Jump to main content
Jump to site search

Issue 3, 2007
Previous Article Next Article

Understanding the kinetics of spin-forbidden chemical reactions

Author affiliations

Abstract

Many chemical reactions involve a change in spin-state and are formally forbidden. This article summarises a number of previously published applications showing that a form of Transition State Theory (TST) can account for the kinetics of these reactions. New calculations for the emblematic spin-forbidden reaction HC + N2 are also reported. The observed reactivity is determined by two factors. The first is the critical energy required for reaction to occur, which in spin-forbidden reactions is often defined by the relative energy of the Minimum Energy Crossing Point (MECP) between potential energy surfaces corresponding to the different spin states. The second factor is the probability of hopping from one surface to the other in the vicinity of the crossing region, which is largely defined by the spin–orbit coupling matrix element between the two electronic wavefunctions. The spin-forbidden transition state theory takes both factors into account and gives good results. The shortcomings of the theory, which are largely analogous to those of standard TST, are discussed. Finally, it is shown that in cases where the surface-hopping probability is low, the kinetics of spin-forbidden reactions will be characterised by unusually unfavourable entropies of activation. As a consequence, reactions involving a spin-state change can be expected to compete poorly with spin-allowed reactions at high temperatures (or energies).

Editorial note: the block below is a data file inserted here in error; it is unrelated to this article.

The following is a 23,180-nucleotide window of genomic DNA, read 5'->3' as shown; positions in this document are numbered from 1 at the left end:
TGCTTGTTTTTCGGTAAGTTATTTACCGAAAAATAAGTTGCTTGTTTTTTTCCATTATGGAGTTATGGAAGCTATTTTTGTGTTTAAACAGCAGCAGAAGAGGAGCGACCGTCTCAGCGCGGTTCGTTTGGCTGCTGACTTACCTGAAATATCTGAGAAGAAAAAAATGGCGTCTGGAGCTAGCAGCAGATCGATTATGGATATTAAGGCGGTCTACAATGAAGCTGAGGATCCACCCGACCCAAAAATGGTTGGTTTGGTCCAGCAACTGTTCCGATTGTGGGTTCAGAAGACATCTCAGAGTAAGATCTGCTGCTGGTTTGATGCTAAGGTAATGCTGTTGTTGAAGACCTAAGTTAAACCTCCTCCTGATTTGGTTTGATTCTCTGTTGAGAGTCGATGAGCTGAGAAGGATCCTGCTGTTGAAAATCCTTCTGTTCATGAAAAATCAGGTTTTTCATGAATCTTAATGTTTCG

Graphical abstract: Understanding the kinetics of spin-forbidden chemical reactions

Back to tab navigation

Publication details

The article was received on 03 Oct 2006, accepted on 02 Nov 2006 and first published on 20 Nov 2006


Article type: Invited Article
DOI: 10.1039/B614390C
Citation: Phys. Chem. Chem. Phys., 2007,9, 331-343
  •   Request permissions

    Understanding the kinetics of spin-forbidden chemical reactions

    J. N. Harvey, Phys. Chem. Chem. Phys., 2007, 9, 331
    DOI: 10.1039/B614390C

Search articles by author

Spotlight

Advertisements